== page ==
As a communication specialist, I’m always interested in current communication trends and where communication, in general, is heading. For context, my area of specialty in communication focuses on the cognitive aspects, such as how we encode the messages we send or decode the messages from others. In other words, I find combining the fields of communication, psychology and neuroscience, utterly fascinating and also useful in helping people convey intended meanings to others.


With this framework in mind, it has been interesting the last decade or so to see how the art of communication has been morphing. And while communication is always evolving, we have never experienced anything quite so unique in our human history as we are living today. While there are lots of directions we could take this topic (some of which I’ll address at a later date), I’m going to focus on one area in communication that is influencing our lives, perhaps without us even knowing. That is the changing behaviors surrounding eye contact. 


We have never, in our history as humans, communicated with so little eye contact. While in past generations, we would mail letters and talk on the phone, both of which we did without eye contact, for most people, the majority of their communication was done in a face-to-face setting. Today, emails have taken the place of longer letters, texts will do for shorter conversations. We still use the phone, occasionally. And, of course, now we have video chats as well, along with social media. So many ways to stay connected. But none of those… none… provide the opportunity for real eye contact. Video chats do allow for facial expressions, and if one person looks right into the camera, it feels like they are making eye contact, but to do that they cannot be looking at your face when they do it. 


Why this is important: Eyes hold a special power with humans. Not only do they help us visually take in the world, but they connect us in a unique way. We can look at something as visual stimuli and be disconnected emotionally from whatever it is. We have to consciously stop and be willing to feel something when we are looking at something. We are less vulnerable then, when we have the ability to choose whether or not to connect with something or someone. This is what we see with most of the communication we, as a society, do today. It happens in a place where vulnerability is a choice.


Now, eye contact. The reciprocal act of looking into another’s eyes directly, is very different.  This puts us in a much more vulnerable position. We’re not just seeing, but we are being seen. Being seen makes us more vulnerable and, especially for those who may not be accustomed to it, can make us uncomfortable. If we are not used to much face-to-face interaction with others, this type of vulnerability can make us self-conscious, overly aware of ourselves, or even feel like we need to deflect eye contact. All of these options increase the cortisol (stress hormone) in our bodies and make us feel anxious and like something is wrong.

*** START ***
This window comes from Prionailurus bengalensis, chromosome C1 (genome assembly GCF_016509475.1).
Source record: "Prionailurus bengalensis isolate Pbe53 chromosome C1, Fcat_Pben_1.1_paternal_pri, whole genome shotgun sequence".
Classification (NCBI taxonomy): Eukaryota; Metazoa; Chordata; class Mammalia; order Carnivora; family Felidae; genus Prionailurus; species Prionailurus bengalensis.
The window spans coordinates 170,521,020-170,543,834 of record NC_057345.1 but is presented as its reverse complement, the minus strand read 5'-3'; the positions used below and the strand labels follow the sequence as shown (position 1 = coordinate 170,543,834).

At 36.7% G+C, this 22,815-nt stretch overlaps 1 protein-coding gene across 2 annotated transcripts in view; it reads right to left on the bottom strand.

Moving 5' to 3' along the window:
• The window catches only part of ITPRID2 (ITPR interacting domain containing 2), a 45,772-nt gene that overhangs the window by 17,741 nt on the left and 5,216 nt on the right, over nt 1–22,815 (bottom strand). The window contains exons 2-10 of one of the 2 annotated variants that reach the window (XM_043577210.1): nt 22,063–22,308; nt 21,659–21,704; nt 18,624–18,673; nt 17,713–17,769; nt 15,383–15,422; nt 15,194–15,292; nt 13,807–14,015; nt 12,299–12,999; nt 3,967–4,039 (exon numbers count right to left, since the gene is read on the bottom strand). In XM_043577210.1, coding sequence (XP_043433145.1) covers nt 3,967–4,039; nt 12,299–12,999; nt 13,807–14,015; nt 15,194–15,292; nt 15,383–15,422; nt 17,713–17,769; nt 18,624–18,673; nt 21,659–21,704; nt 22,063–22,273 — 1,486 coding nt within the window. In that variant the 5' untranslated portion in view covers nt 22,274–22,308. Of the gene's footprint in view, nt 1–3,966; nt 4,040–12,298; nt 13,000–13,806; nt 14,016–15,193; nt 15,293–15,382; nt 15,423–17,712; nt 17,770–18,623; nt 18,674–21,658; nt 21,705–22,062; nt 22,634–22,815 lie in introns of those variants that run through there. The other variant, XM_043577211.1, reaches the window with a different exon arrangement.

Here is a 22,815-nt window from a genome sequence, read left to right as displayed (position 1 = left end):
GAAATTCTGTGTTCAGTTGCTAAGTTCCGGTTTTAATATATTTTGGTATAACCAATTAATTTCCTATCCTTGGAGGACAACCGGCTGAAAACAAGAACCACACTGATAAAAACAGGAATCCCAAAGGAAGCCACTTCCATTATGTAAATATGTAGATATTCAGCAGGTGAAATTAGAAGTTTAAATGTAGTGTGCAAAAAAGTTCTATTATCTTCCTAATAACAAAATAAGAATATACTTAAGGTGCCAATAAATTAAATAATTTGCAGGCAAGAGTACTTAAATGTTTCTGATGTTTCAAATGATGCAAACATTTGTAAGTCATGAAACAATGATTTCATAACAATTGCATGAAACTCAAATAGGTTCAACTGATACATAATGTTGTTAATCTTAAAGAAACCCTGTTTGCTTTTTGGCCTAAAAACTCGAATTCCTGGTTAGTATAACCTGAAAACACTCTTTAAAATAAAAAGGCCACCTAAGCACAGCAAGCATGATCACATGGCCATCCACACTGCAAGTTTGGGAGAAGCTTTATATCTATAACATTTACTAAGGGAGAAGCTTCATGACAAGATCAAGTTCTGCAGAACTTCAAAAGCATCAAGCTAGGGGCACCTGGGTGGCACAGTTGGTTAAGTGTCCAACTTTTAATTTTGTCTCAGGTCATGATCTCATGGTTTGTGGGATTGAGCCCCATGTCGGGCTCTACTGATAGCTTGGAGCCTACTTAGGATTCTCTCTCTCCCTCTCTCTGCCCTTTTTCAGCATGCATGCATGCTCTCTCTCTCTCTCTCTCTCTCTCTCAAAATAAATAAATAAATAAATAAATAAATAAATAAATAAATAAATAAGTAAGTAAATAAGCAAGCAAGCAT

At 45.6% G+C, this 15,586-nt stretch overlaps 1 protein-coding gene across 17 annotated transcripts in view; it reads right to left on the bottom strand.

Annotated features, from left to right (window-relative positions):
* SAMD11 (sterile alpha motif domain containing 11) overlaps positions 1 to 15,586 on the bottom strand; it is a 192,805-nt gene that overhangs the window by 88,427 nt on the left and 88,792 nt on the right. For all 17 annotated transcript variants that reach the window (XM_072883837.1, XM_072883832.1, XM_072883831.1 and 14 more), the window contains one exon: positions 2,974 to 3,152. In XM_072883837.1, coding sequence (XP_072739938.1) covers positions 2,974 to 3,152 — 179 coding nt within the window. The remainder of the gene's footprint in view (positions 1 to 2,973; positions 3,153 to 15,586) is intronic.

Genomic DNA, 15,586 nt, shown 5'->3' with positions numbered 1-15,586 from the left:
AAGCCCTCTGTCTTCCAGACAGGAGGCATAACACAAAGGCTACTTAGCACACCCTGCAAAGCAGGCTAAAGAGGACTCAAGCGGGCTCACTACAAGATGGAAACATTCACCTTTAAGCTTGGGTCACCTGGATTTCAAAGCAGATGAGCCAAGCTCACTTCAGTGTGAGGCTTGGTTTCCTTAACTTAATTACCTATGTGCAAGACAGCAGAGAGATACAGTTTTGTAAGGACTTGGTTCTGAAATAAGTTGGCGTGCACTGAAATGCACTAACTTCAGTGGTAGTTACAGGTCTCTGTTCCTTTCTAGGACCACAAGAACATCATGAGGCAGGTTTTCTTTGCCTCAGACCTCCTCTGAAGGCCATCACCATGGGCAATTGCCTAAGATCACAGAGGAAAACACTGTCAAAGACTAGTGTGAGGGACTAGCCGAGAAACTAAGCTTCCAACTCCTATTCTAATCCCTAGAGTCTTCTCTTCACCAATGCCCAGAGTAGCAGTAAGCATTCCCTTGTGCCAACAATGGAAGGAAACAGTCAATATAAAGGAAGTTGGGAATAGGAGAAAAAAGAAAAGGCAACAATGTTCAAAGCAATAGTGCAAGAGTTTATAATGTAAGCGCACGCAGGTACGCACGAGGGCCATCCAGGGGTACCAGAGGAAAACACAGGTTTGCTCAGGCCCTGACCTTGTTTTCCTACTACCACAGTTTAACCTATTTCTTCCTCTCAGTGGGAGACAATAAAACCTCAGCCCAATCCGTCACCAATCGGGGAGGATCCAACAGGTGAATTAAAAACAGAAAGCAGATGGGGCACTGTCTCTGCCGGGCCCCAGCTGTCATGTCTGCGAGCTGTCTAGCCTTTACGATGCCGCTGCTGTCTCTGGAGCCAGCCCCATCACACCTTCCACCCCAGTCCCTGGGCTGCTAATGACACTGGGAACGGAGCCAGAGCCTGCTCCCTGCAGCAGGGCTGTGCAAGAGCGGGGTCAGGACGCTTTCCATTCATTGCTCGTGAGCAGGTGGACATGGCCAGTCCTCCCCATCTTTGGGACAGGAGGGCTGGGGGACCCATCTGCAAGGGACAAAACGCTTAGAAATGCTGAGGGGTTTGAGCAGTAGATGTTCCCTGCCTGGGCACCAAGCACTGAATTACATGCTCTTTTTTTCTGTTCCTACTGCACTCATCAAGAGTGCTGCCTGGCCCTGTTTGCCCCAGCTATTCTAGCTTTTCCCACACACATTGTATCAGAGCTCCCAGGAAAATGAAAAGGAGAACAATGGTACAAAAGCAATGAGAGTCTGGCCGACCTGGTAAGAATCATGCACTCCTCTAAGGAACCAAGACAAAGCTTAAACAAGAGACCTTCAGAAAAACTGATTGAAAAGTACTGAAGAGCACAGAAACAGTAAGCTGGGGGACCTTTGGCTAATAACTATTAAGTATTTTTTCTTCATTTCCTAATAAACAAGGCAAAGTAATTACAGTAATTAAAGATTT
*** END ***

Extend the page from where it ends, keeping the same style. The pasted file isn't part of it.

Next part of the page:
But eye contact is actually a good thing, if we look at it from a different perspective. Eye contact is actually one of the most powerful tools we have to connect with others. True connection with another involves vulnerability. You cannot, in fact, have an authentic and genuine connection with someone without placing yourself in a position of vulnerability. Eye contact, in our culture, is associated with honesty. When we look into another’s eyes, we are showing them that we are being genuine and searching for the same in them. Looking at that in reverse, when others look into our eyes, they are showing us their authentic self and searching us for the same. This connection, from mutual eye contact, brings about a sense of trust in each other. We are saying, through this eye behavior, that we have an understanding of honesty between us. 


If we are going to become authentic leaders who care about others, we need to be intentional about making good eye contact. When we do, we show people we are worthy of their trust. We are willing to be vulnerable with them and therefore, they can trust us enough to be vulnerable with us. Yes, we all have times we need to text, call, email, etc. But we should take every opportunity to make those personal connections by using sincere eye contact with those about whom we care. If this is uncomfortable for you, keep in mind that this, like all of the other aspects of communication, is a skill. Skills are built partly through knowledge but mostly through practice. In other words, the more you push yourself out of your comfort zone by making better eye contact, the more comfortable you will become with doing it. And, in the end, that discomfort will be worth it because you will find more authentic connections in some of the most unexpected places.

-Bridget Markwood

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